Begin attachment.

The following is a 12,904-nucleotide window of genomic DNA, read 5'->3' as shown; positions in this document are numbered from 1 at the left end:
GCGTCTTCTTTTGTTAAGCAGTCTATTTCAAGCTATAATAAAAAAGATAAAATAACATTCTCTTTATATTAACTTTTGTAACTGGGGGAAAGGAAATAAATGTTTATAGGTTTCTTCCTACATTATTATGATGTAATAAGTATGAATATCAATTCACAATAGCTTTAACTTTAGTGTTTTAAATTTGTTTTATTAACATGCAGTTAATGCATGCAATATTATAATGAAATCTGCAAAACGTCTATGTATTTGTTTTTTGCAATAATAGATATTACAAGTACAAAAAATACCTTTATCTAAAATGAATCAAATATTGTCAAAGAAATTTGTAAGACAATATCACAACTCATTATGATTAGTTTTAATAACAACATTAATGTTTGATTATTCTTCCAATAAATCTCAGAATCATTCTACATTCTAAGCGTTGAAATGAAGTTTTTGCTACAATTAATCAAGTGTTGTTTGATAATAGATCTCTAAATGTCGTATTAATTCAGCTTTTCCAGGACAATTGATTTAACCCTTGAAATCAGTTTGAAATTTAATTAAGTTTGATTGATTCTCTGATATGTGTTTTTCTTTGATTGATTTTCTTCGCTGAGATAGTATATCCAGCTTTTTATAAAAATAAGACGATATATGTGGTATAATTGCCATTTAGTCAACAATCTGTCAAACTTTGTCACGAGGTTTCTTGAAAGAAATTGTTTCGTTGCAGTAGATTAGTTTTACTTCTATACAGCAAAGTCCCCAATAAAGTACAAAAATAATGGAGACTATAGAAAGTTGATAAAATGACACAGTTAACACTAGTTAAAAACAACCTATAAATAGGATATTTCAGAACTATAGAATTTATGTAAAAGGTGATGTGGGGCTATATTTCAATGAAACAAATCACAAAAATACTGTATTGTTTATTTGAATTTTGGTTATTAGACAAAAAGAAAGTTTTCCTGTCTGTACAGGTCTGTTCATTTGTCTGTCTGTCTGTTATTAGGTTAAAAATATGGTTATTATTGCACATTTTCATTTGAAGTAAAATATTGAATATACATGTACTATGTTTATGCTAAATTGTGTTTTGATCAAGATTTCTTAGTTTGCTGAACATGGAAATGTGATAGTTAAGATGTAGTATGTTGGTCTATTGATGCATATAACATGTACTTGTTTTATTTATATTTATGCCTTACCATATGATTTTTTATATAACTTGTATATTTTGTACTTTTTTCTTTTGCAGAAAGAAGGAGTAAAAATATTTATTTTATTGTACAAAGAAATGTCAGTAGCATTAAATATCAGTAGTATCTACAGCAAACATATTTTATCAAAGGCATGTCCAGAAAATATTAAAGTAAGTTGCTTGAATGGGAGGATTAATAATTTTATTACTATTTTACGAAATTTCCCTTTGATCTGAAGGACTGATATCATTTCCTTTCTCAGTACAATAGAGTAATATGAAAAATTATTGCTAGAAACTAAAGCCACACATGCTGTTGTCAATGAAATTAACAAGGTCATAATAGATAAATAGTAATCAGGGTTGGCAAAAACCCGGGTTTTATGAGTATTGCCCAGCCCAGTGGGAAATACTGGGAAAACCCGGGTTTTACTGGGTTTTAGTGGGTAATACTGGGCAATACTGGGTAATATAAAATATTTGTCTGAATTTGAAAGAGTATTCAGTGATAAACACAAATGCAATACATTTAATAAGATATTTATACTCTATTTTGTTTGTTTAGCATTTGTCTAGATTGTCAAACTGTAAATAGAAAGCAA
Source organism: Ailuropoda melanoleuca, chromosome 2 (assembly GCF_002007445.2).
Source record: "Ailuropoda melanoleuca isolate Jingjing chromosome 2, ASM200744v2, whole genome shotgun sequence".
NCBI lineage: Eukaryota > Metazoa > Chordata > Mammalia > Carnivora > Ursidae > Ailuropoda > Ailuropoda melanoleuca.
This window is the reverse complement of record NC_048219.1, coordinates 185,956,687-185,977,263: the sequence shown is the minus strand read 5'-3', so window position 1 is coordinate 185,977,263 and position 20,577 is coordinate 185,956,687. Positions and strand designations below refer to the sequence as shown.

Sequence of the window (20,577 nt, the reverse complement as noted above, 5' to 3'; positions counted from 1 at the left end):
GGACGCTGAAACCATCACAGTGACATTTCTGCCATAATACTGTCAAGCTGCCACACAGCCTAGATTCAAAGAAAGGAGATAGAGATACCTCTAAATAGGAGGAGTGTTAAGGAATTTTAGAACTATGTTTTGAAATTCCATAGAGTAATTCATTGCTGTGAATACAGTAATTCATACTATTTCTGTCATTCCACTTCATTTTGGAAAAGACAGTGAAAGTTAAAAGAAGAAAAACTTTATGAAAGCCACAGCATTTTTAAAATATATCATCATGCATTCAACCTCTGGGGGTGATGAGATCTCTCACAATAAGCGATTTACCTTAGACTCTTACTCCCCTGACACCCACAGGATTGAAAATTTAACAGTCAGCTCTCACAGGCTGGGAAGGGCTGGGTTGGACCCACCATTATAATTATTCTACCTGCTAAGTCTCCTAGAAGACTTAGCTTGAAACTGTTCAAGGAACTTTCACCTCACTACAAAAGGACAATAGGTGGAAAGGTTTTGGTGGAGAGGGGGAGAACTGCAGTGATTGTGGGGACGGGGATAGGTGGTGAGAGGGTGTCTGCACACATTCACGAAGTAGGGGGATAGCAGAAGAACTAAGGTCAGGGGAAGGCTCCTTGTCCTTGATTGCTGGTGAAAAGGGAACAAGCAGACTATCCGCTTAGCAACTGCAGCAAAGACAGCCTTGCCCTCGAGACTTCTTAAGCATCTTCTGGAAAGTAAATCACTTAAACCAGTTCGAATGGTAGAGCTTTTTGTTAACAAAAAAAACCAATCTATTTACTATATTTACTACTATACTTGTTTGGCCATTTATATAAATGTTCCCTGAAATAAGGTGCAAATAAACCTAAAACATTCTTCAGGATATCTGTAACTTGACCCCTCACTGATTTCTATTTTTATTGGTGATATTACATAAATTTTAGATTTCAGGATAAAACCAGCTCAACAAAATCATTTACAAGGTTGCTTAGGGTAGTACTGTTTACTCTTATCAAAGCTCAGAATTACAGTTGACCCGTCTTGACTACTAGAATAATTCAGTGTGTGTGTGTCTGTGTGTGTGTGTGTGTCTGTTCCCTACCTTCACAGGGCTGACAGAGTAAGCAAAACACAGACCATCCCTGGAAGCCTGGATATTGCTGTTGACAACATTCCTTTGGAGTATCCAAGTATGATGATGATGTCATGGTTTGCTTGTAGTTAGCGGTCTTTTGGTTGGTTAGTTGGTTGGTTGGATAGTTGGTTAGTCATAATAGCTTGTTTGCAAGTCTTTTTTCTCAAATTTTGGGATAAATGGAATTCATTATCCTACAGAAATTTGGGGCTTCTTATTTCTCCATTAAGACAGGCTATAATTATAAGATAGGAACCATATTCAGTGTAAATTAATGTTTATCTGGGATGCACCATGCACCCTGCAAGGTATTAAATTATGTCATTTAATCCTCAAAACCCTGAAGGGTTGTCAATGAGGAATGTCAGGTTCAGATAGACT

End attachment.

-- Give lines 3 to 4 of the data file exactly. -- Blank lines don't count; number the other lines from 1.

Source organism: Ailuropoda melanoleuca, chromosome 2 (assembly GCF_002007445.2).
Source record: "Ailuropoda melanoleuca isolate Jingjing chromosome 2, ASM200744v2, whole genome shotgun sequence".